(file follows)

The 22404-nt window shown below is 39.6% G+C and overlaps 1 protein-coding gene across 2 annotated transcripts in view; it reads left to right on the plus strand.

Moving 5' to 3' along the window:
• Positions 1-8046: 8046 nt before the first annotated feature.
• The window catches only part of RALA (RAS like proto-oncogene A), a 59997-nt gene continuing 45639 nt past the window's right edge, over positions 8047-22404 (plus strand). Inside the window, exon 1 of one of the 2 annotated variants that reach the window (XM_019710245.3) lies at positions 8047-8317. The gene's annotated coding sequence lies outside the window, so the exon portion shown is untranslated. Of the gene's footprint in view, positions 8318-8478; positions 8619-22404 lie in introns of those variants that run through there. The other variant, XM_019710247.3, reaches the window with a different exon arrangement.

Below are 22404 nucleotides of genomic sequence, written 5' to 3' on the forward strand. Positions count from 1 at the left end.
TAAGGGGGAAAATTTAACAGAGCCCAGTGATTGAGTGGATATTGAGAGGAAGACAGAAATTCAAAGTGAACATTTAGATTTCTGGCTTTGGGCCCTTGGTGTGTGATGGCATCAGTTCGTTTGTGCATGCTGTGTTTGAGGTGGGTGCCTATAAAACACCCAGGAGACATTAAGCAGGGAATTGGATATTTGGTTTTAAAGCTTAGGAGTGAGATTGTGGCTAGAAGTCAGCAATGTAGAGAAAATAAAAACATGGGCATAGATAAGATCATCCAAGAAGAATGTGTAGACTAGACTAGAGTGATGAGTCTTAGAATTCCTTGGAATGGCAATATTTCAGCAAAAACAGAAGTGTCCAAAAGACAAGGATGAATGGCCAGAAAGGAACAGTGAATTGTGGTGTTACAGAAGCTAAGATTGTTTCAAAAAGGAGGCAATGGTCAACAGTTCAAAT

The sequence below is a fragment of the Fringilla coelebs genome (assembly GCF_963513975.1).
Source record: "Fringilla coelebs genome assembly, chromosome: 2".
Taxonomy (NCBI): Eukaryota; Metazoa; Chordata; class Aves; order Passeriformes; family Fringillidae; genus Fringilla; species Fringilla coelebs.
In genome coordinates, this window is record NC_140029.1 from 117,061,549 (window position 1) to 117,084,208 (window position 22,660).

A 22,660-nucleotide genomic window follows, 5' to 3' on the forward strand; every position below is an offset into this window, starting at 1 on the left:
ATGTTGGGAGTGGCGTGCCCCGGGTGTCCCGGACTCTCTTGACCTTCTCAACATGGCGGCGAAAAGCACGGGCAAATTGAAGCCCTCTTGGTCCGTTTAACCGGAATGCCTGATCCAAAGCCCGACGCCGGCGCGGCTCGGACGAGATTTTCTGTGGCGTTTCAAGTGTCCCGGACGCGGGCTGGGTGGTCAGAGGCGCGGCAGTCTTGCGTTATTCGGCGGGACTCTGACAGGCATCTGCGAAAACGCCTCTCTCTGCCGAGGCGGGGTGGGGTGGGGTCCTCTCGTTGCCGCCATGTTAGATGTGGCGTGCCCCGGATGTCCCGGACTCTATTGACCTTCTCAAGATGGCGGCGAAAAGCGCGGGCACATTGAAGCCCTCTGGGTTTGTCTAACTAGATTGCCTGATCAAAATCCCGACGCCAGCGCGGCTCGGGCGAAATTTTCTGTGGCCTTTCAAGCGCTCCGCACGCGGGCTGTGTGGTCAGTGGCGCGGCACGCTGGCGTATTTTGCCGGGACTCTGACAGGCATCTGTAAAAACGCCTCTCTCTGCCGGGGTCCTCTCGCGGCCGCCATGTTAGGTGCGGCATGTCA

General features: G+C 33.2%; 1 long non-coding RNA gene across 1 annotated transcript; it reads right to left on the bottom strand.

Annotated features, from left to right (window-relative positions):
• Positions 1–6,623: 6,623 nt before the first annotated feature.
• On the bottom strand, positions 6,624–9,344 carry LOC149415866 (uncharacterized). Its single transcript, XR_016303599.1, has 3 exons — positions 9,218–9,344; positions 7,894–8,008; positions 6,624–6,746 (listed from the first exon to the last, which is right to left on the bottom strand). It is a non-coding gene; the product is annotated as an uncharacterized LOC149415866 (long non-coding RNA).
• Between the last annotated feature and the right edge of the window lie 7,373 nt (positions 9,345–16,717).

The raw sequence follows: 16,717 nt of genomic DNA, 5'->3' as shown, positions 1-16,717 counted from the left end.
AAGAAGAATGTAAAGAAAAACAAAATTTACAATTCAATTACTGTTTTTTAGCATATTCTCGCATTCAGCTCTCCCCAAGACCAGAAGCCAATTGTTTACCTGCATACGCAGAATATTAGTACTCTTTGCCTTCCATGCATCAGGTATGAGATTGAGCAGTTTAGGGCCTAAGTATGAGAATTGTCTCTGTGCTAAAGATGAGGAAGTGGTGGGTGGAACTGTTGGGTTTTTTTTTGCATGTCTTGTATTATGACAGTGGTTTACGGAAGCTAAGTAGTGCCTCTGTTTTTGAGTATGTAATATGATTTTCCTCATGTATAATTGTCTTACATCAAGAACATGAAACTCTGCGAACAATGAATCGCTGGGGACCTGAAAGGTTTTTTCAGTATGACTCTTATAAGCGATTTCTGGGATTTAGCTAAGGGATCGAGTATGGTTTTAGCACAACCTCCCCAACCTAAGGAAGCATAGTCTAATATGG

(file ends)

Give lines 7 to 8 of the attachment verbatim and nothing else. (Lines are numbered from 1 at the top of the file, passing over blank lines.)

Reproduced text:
The sequence below is a fragment of the Fringilla coelebs genome (assembly GCF_963513975.1).
Source record: "Fringilla coelebs genome assembly, chromosome: 2".